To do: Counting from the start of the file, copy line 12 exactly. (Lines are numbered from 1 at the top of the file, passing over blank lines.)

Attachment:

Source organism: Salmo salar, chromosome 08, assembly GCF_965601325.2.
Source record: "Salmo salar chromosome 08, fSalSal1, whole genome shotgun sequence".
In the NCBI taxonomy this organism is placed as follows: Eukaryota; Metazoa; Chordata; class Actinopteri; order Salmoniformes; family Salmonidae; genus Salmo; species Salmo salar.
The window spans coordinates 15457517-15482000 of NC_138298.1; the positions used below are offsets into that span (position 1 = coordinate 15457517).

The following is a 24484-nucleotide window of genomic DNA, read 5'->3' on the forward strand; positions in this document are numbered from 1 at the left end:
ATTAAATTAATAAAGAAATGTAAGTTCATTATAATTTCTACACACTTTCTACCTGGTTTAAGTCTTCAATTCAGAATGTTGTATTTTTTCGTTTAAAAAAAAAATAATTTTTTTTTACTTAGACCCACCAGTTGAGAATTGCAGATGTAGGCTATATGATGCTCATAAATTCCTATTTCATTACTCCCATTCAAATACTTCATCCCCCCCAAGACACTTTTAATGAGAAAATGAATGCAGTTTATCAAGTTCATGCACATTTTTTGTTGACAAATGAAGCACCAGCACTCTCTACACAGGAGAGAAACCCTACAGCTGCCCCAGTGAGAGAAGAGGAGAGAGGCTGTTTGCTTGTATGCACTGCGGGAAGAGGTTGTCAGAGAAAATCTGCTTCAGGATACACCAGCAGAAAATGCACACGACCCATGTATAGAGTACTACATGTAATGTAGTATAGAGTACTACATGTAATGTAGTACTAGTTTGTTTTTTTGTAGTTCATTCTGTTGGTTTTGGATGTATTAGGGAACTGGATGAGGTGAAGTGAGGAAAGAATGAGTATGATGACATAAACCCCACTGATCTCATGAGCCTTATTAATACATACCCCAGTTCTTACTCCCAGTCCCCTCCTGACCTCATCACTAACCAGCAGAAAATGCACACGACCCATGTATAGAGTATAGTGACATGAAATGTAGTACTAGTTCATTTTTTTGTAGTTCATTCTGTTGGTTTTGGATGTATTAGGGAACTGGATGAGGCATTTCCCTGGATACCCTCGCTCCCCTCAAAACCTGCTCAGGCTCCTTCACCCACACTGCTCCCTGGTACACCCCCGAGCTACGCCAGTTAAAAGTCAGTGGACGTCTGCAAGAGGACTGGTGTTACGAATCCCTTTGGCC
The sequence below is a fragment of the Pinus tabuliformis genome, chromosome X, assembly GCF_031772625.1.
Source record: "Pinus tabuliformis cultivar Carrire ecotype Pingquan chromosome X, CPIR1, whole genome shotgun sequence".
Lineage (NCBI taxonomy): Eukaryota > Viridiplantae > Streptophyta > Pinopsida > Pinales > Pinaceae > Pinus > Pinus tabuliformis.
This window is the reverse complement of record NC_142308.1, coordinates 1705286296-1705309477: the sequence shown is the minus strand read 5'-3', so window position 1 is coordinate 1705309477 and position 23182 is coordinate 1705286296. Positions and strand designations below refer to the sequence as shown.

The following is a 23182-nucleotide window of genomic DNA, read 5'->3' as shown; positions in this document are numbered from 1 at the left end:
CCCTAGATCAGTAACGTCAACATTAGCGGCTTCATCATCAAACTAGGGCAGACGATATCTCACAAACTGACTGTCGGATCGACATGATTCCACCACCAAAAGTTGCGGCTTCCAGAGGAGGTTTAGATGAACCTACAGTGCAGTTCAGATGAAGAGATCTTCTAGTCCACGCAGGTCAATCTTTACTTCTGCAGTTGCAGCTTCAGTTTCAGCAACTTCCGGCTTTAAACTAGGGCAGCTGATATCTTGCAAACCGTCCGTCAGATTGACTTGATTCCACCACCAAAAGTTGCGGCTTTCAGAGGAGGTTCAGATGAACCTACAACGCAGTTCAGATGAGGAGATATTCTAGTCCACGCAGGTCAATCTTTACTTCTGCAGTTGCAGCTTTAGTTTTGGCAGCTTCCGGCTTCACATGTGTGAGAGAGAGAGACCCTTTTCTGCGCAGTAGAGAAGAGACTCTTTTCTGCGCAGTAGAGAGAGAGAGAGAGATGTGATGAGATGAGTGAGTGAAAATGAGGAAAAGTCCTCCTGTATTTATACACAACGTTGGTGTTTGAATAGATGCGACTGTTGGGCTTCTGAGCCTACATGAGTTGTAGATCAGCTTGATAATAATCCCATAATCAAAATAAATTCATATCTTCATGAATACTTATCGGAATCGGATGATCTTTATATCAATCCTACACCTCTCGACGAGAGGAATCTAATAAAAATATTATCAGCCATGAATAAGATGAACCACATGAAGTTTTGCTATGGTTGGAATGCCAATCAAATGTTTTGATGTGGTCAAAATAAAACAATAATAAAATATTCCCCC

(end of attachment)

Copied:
CCCTAGATCAGTAACGTCAACATTAGCGGCTTCATCATCAAACTAGGGCAGACGATATCTCACAAACTGACTGTCGGATCGACATGATTCCACCACCAAAAGTTGCGGCTTCCAGAGGAGGTTTAGATGAACCTACAGTGCAGTTCAGATGAAGAGATCTTCTAGTCCACGCAGGTCAATCTTTACTTCTGCAGTTGCAGCTTCAGTTTCAGCAACTTCCGGCTTTAAACTAGGGCAGCTGATATCTTGCAAACCGTCCGTCAGATTGACTTGATTCCACCACCAAAAGTTGCGGCTTTCAGAGGAGGTTCAGATGAACCTACAACGCAGTTCAGATGAGGAGATATTCTAGTCCACGCAGGTCAATCTTTACTTCTGCAGTTGCAGCTTTAGTTTTGGCAGCTTCCGGCTTCACATGTGTGAGAGAGAGAGACCCTTTTCTGCGCAGTAGAGAAGAGACTCTTTTCTGCGCAGTAGAGAGAGAGAGAGAGATGTGATGAGATGAGTGAGTGAAAATGAGGAAAAGTCCTCCTGTATTTATACACAACGTTGGTGTTTGAATAGATGCGACTGTTGGGCTTCTGAGCCTACATGAGTTGTAGATCAGCTTGATAATAATCCCATAATCAAAATAAATTCATATCTTCATGAATACTTATCGGAATCGGATGATCTTTATATCAATCCTACACCTCTCGACGAGAGGAATCTAATAAAAATATTATCAGCCATGAATAAGATGAACCACATGAAGTTTTGCTATGGTTGGAATGCCAATCAAATGTTTTGATGTGGTCAAAATAAAACAATAATAAAATATTCCCCC